Are ecological modernization narratives useful for understanding and steering social-ecological change in the Argentine Chaco?
MASTRANGELO, MATÍAS E.; AGUIAR, SEBASTIÁN
Año: 2019 vol. 11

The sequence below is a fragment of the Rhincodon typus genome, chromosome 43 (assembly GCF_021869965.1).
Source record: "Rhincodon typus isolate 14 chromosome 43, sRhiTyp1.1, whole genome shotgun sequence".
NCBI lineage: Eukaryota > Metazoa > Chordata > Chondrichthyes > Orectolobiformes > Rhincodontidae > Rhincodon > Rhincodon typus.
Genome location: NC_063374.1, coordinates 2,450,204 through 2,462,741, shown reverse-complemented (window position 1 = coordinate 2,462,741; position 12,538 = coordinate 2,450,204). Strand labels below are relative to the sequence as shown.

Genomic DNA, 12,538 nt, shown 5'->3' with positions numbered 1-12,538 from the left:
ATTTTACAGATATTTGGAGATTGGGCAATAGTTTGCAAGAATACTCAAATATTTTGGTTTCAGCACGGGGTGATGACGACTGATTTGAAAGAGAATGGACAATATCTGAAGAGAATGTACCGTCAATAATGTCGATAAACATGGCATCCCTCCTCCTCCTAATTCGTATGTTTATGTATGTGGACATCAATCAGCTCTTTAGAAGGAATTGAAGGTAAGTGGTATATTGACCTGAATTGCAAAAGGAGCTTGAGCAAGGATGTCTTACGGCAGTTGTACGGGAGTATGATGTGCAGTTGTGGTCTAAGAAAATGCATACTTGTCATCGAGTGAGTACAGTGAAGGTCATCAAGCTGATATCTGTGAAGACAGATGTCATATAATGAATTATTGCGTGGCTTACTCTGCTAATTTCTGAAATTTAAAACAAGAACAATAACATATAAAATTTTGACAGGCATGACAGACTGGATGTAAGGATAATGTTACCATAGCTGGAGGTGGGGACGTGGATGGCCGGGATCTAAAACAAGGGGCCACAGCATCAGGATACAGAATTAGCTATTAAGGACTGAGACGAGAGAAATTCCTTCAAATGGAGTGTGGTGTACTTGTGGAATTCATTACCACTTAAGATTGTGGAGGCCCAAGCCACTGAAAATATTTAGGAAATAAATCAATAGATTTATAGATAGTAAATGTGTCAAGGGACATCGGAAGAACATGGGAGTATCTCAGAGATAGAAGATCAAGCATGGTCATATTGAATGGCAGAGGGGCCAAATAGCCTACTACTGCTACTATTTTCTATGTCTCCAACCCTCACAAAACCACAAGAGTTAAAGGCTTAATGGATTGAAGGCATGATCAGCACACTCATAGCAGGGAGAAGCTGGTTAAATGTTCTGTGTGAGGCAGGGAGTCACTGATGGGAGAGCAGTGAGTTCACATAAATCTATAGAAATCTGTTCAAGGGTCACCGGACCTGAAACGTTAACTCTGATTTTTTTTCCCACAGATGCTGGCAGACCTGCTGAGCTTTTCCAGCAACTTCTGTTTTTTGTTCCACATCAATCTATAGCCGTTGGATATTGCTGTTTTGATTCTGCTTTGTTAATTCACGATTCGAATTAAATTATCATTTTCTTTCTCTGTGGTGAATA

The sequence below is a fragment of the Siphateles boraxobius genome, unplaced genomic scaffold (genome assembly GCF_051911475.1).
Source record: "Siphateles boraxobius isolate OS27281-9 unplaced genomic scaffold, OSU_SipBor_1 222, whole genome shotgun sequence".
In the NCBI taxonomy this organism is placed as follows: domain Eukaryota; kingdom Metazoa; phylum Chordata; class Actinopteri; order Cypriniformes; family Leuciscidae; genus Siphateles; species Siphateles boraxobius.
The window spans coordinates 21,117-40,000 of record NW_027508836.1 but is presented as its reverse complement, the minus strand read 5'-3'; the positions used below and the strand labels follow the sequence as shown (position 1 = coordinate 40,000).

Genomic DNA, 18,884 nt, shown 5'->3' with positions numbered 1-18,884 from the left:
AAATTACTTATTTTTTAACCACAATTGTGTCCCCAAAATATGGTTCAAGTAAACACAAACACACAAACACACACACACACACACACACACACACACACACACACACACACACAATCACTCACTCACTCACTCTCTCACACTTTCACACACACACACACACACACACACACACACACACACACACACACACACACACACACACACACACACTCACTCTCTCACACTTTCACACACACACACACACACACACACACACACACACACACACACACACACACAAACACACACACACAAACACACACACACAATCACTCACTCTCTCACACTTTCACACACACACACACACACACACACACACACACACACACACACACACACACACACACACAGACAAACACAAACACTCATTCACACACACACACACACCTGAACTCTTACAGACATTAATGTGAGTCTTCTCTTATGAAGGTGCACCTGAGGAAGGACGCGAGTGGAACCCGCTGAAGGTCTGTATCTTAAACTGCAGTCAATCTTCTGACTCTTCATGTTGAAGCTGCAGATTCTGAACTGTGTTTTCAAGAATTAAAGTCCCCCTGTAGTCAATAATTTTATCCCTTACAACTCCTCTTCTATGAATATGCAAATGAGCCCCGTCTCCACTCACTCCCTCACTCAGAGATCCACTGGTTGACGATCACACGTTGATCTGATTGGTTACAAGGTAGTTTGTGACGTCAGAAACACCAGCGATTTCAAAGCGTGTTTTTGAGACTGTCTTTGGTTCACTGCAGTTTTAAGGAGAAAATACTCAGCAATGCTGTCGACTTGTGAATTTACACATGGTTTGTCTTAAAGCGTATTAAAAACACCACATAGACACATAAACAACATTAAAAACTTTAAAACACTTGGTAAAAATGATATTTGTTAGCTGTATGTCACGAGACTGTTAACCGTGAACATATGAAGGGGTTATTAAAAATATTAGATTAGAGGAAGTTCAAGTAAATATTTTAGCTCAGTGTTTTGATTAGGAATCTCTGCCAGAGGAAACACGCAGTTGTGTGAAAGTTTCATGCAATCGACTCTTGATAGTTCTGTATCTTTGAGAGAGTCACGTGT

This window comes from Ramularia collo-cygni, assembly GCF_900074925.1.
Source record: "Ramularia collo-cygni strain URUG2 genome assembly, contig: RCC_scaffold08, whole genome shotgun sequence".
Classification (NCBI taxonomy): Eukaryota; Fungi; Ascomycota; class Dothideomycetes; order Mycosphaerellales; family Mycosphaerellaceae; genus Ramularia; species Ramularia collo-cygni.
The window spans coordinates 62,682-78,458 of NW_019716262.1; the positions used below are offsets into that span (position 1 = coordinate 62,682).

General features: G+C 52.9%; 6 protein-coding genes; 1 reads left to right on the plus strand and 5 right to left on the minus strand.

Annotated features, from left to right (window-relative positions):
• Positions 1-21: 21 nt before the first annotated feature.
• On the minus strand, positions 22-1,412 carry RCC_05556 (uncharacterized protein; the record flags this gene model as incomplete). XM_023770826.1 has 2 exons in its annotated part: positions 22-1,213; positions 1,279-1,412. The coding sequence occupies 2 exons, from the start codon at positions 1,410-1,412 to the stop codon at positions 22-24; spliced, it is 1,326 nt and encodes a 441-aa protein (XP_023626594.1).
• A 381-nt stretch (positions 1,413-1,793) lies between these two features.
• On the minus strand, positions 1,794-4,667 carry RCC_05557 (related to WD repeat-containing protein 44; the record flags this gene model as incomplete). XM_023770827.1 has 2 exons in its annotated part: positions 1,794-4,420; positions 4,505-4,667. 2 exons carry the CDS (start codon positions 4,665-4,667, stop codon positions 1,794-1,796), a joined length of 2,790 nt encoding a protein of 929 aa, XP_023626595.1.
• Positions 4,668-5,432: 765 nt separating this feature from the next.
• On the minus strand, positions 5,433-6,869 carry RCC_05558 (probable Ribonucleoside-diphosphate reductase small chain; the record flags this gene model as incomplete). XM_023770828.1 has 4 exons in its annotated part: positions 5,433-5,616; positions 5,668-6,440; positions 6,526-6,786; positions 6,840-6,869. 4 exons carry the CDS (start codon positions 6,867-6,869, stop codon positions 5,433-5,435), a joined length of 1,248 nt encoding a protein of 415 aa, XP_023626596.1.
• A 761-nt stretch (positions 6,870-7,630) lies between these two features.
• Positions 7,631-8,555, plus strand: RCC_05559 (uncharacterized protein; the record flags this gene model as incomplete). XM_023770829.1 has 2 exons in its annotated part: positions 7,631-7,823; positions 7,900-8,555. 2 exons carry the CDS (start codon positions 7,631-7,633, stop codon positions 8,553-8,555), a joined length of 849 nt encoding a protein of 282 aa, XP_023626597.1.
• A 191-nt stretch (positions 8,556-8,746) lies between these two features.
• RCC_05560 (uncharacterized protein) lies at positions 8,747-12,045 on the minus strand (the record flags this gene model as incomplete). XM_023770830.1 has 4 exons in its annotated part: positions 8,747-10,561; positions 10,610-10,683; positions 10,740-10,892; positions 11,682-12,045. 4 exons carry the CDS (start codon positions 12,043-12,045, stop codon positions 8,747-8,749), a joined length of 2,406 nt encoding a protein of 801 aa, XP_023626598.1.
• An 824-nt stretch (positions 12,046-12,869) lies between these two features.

During the past decades, the Ecological Modernization Theory, and associated ideas such as the Forest Transition Theory and Land Sparing Hypothesis, have dominated the academic and policy arenas regarding the solutions to current environmental crises. However, critiques were raised as these theories, originally conceived for developed countries, started to be applied in developing countries for explaining and prescribing social-ecological transitions. Here, we assess the validity of five key assumptions of Ecological Modernization narratives as applied to the Argentine Chaco, a global deforestation hotspot. We reviewed existing literature and conducted straightforward analysis to disentangle relationships among key variables. Although agriculture intensified, there is no evidence that this intensification inhibited agricultural expansion. Rural depopulation took place between 2001 and 2010; however, deforestation rates did not decrease, and the quality of life of migrants did not increase compared to those that stayed in rural areas. Our review suggests that the consequences of agriculture intensification on biodiversity and the provision of multiple ecosystem services exceeds the area used. Therefore, available evidence does not support the assumed causal relationships of Ecological Modernization, and even contradicts most assumptions. We propose a series of analytical shifts to better capture the complexity of social-ecological transitions in modern commodity frontiers.